I am really, really crazy about salmon. I eat embarrassing amounts of it sashimi style, make it once a week for my family, and until recently I would order it whenever we went to Francesca’s, craving the fabulous crispy sear that eluded me at home. But guess what? I have discovered the salmon searing trick and now I’m sharing it with you. When you try it (and you really should) you’ll fall in love and wonder how you ever did it any other way.I’ve prepared salmon this way several times now, and paired it with everything from spiced lentils to noodles in a coconut curry broth. You just can’t go wrong. This time I came up with a creamy, lemony leek and mushroom sauce and spooned it over soft polenta, but mashed potatoes or pasta would be pretty fantastic, too.
Seared Salmon with Creamy Leeks and Mushrooms
1 ounce dried shiitake mushrooms, rehydrated, chopped, and broth reserved
3 leeks, sliced in half lengthwise then cut into 1/4 inch segments and sloshed around in cold water to remove grit
1 pound fresh baby portabello mushrooms, sliced (though any variety of fresh mushroom would work)
2 teaspoons chopped fresh tarragon
1 tablespoon butter
1 tablespoon olive oil
1/4 cup dry white wine (I used Sauv Blanc)
1/2 cup reserved mushroom broth
3/4 cup half-and-half
2 lemons, zested and juiced
6 (6-ounce) salmon fillets, skin on
-For the Creamy Leeks and Mushrooms:
Rehydrate dried shiitakes: place dried mushrooms in a bowl and pour one cup boiling water over the mushrooms. Let steep for half an hour. Remove from the bowl and squeeze excess moisture from the mushrooms back into the bowl. Set mushrooms on cutting board and strain mushroom liquid through a fine mesh sieve lined with paper towel to remove grit. Reserve liquid and chop rehydrated mushrooms.
Heat butter and olive oil in a large saute pan over medium heat. Add washed and chopped leeks to the pan and cook for 10 minutes or until leeks have softened, stirring occasionally.
Stir in fresh mushrooms, chopped shiitakes, tarragon, wine, 1/2 cup reserved mushroom broth, 2 teaspoons salt, and 1 teaspoon freshly ground pepper. Cook for 10-15 minutes or until almost all of the liquid is gone, stirring occasionally.
Reduce heat to low, stir in half-and-half and lemon zest, and simmer until sauce has thickened, about 10 minutes. Stir in 1/4 cup lemon juice and remove from heat.
This weekend, we enjoyed a casual dinner at home with two of our dearest friends. Feeling in need of a cozy late winter meal, I made succulent pan seared lamb chops with dried cherries and port (recipe here), oven roasted Brussels sprouts over toasted pecan and pearl onion studded wild rice, and a lemon tart with fresh whipped cream. While I do love to go out, nothing beats spending a leisurely evening by the fire with good friends and a great bottle of red.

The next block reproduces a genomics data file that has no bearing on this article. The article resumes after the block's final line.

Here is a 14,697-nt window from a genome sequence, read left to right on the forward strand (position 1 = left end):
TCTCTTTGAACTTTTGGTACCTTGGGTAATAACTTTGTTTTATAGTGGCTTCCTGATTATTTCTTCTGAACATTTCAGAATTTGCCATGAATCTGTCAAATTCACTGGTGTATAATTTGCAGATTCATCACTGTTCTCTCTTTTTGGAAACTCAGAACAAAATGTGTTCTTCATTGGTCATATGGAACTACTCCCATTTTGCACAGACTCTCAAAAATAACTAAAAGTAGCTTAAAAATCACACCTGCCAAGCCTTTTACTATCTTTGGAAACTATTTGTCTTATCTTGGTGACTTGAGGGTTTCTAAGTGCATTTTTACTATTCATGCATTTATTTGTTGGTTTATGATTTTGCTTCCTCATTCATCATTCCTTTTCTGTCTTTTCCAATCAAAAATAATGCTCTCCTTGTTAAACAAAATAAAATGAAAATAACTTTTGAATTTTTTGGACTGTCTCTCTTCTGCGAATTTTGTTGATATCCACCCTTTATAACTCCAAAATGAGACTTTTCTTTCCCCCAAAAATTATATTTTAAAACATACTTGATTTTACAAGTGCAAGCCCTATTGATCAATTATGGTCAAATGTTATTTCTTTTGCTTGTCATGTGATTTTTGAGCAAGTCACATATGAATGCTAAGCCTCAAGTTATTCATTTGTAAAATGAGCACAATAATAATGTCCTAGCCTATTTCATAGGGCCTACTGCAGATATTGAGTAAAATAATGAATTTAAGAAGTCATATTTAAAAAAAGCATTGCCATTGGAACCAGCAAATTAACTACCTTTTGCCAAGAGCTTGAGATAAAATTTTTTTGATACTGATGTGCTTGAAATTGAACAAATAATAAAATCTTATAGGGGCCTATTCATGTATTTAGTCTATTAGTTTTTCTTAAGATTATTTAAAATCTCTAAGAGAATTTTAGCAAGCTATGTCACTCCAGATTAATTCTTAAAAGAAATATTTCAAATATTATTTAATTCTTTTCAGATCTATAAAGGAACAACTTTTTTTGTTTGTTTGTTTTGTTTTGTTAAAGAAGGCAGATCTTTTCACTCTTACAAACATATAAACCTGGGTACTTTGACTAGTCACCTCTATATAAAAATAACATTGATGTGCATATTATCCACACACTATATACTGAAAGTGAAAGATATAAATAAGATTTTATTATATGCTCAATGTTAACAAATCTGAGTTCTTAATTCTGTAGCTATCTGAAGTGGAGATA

The lamb could not have been simpler to prepare, and the dried cherry port wine sauce was divine. If lamb is not your favorite, the sauce would be wonderful with pan seared duck breasts or pork tenderloin.
I’ll post the lemon tart recipe later this week. It was my first entirely successful gluten-free crust (meaning it rolled out beautifully, held together like a dream, and had the taste and texture of a traditional crust) so I must share it with you.
This is a very special day for me. Not only is this my 100th post (who knew I’d have one hundred things to talk about?) but today also marks the one-year anniversary of the aesthete and the dilettante. To celebrate the occasion, I have created a sinful recipe using some of my favorite ingredients. Sweet, caramelized cauliflower, applewood smoked bacon, and lots of garlic come together with creamy fontina and nutty, earthy gruyere in a dish totally worth the splurge. And one more very important thing. Thank you for reading. It brings me great pleasure to share my discoveries with you.
Fusilli with Bacon, Gruyere, and Roasted Cauliflower
1 and 1/2 heads cauliflower, cut into 1 1/2 to 2-inch florets
1 small yellow onion, sliced into thin lengthwise pieces
5 tablespoons olive oil, divided
3 ounces (3-4 slices) bacon, chopped into pieces or thin strips (Nueske’s applewood smoked is THE best if you can find it)
4 cloves garlic, minced
2 tablespoons flour
1 cup heavy cream
1/2 cup milk
12 ounces fusilli pasta
8 ounces (1/2 lb) fontina cheese, grated
8 ounces (1/2 lb) aged gruyere cheese, grated
1/3 cup flat leaf parsley, chopped
kosher salt and freshly ground pepper
Preheat oven to 425 degrees and bring a large pot of salted water to a boil.
Place the cauliflower florets and sliced yellow onion on a baking sheet, drizzle with 3 tablespoons olive oil, and sprinkle with kosher salt (about 1 teaspoon) and freshly ground pepper. Stir to coat and place in preheated oven. Roast, stirring every 10 minutes, for 35 minutes or until caramelized and tender. Remove from oven.
Add pasta to boiling water and cook until al dente (stopping a minute or two before package directions). Reserve 1 cup of hot pasta water before draining.
While cauliflower is roasting in the oven, saute the bacon pieces in the remaining 2 tablespoons olive oil over medium heat for 6 or 7 minutes or until crisp.
Add the 4 cloves minced garlic to bacon and saute 1 more minute.
Turn heat to medium-low and whisk the flour into the bacon and garlic and stir for two minutes.
Gradually whisk in the cream and milk, stirring occasionally until sauce is thick, about 5 minutes.
Whisk in the shredded fontina and gruyere, stirring until melted.
Slowly whisk in the reserved pasta water until sauce is perfectly creamy (I used 1/2 cup, but you may need more).
Season to taste with salt and lots of freshly ground pepper.
Stir in roasted cauliflower and onions and the hot, drained pasta.
Serve in warm bowls with a good sprinkle of parsley and any crispy onion pieces left on the baking sheet.
recipe and photos via the aesthete and the dilettante